VANCOUVER – Police in Washington state used a controversial new investigative technique they say helped them solve the murder of Victoria-area resident Tanya Van Cuylenborg, who was killed more than 30 years ago. Here are five questions about the genetic genealogy:
HOW WAS IT USED TO IDENTIFY A SUSPECT?
Detectives uploaded a DNA sample from the crime scene to an open-source genealogy database called GEDMatch. From there, they identified ancestors and relatives of their suspect. Genealogists then built a family tree, incorporating marriage records and other information, and worked their way backward to find a potential suspect. Police then collected a DNA sample from a cup the suspect had discarded.
HOW OFTEN HAS IT BEEN USED BY POLICE?
That’s not known. The highest profile case was the arrest of Joseph DeAngelo, the so-called Golden State Killer who is accused of committing dozens of rapes and murders across California beginning 40 years ago. Last month, Washington state police announced the arrest of William Earl Talbott, who is accused of first-degree murder in the death of Van Cuylenborg. Her body was found in 1987. Neither of the charges have been proven in court. Parabon NanoLabs, which assisted in the Talbott case, says it has led police to three offenders in cold cases dating back 20 years.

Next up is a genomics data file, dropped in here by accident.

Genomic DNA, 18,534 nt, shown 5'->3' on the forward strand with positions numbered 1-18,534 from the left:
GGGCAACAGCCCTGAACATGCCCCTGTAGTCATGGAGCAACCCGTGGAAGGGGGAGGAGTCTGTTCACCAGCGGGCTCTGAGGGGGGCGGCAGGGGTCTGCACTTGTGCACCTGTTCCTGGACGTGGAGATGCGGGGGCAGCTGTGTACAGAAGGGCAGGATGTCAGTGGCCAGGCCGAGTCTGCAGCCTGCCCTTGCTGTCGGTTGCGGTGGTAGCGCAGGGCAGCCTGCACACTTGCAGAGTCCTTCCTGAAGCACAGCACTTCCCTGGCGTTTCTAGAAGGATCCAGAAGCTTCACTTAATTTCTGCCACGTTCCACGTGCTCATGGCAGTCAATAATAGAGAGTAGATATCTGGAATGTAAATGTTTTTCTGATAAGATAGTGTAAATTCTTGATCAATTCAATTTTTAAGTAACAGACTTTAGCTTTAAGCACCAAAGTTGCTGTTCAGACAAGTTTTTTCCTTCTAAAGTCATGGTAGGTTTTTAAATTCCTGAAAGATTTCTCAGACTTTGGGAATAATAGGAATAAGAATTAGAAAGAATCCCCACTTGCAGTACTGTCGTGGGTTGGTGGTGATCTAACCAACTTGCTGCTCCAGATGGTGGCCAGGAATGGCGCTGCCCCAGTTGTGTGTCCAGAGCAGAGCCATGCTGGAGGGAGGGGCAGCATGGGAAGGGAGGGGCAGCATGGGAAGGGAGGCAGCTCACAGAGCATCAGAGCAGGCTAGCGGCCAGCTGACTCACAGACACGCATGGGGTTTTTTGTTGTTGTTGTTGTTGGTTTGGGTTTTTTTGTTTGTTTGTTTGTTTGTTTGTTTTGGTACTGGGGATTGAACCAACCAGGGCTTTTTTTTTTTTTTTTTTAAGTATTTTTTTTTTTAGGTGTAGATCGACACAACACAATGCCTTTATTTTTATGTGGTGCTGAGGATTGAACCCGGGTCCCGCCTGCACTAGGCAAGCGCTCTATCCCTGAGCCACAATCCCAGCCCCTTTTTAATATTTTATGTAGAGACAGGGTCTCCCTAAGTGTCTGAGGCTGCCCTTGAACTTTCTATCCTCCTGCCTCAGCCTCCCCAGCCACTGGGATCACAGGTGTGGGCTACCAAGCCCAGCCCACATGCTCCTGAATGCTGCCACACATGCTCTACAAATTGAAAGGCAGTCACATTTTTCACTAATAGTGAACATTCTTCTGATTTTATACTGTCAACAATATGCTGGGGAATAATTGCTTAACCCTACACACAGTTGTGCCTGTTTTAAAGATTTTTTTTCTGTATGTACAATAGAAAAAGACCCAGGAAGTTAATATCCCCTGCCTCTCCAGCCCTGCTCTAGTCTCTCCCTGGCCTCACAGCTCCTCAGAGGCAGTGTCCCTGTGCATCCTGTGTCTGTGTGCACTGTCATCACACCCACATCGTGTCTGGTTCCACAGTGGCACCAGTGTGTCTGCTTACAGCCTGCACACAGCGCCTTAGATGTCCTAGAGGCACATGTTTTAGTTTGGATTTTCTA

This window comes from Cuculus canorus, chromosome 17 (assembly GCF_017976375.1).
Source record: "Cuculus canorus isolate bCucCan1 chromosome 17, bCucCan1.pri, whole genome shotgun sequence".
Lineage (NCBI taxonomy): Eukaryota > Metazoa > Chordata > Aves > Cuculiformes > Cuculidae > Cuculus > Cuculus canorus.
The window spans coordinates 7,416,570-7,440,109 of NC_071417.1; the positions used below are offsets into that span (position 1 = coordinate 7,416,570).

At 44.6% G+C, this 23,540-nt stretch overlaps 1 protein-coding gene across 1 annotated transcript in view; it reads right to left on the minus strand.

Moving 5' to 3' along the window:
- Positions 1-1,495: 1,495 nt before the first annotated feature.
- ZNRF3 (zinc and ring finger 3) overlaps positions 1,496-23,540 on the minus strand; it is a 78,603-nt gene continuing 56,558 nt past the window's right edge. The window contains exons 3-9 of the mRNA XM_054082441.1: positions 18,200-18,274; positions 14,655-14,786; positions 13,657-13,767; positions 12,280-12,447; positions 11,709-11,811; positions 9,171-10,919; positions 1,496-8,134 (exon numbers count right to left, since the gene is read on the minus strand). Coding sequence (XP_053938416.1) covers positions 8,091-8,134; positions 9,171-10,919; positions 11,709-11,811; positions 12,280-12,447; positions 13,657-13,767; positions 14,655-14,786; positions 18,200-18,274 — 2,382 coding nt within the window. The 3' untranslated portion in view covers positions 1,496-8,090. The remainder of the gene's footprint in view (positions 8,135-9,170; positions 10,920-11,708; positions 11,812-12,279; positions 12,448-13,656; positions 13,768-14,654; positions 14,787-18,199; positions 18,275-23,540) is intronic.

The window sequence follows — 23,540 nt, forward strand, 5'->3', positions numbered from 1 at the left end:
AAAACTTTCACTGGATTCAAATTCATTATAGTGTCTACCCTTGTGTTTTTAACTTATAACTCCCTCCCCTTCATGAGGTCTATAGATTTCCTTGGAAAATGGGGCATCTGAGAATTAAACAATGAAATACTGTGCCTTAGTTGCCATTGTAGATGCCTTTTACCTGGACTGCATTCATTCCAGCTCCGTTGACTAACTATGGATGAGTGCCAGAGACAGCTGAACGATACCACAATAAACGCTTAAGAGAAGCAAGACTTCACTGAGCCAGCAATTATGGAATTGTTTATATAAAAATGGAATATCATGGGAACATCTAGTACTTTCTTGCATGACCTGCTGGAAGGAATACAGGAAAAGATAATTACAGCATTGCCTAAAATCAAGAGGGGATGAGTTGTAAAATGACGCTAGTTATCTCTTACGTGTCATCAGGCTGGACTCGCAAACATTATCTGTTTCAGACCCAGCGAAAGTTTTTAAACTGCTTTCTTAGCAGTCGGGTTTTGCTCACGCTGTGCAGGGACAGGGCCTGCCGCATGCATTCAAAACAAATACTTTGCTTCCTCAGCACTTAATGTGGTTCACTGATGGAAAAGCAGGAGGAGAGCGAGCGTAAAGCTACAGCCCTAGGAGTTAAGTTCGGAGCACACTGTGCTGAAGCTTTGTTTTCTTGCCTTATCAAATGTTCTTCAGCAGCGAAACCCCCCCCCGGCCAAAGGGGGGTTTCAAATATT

IS THE PROCESS BEING USED IN CANADA?
Both genetic genealogist CeCe Moore and Parabon NanoLabs CEO Steven Armentrout declined to say whether they have helped Canadian law enforcement in cases using the same process as the Talbott case. The Canadian Association of Chiefs of Police says it is not aware of reverse genealogy being used in the Canadian context.
DO PRIVACY LAWS GOVERN THE USE OF GENEALOGY WEBSITES BY CANADIAN POLICE?
RCMP national headquarters says police agencies need judicial authorization to access or obtain information held by private-sector companies, including Ancestry.com and 23andMe, with the exception of special circumstances such as preventing bodily harm or death. However, it noted that open-source genealogy sites are public.
HOW ACCURATE IS THE PROCESS?
Moore says that in the Talbott case, she was especially confident because there was only one son who would carry the mix of DNA she was looking for. “The only caveat would be if there was another brother put up for adoption.” Armentrout says the evidence Parabon NanoLabs provides police is “very solid,” backed by genetic genealogy and other sources.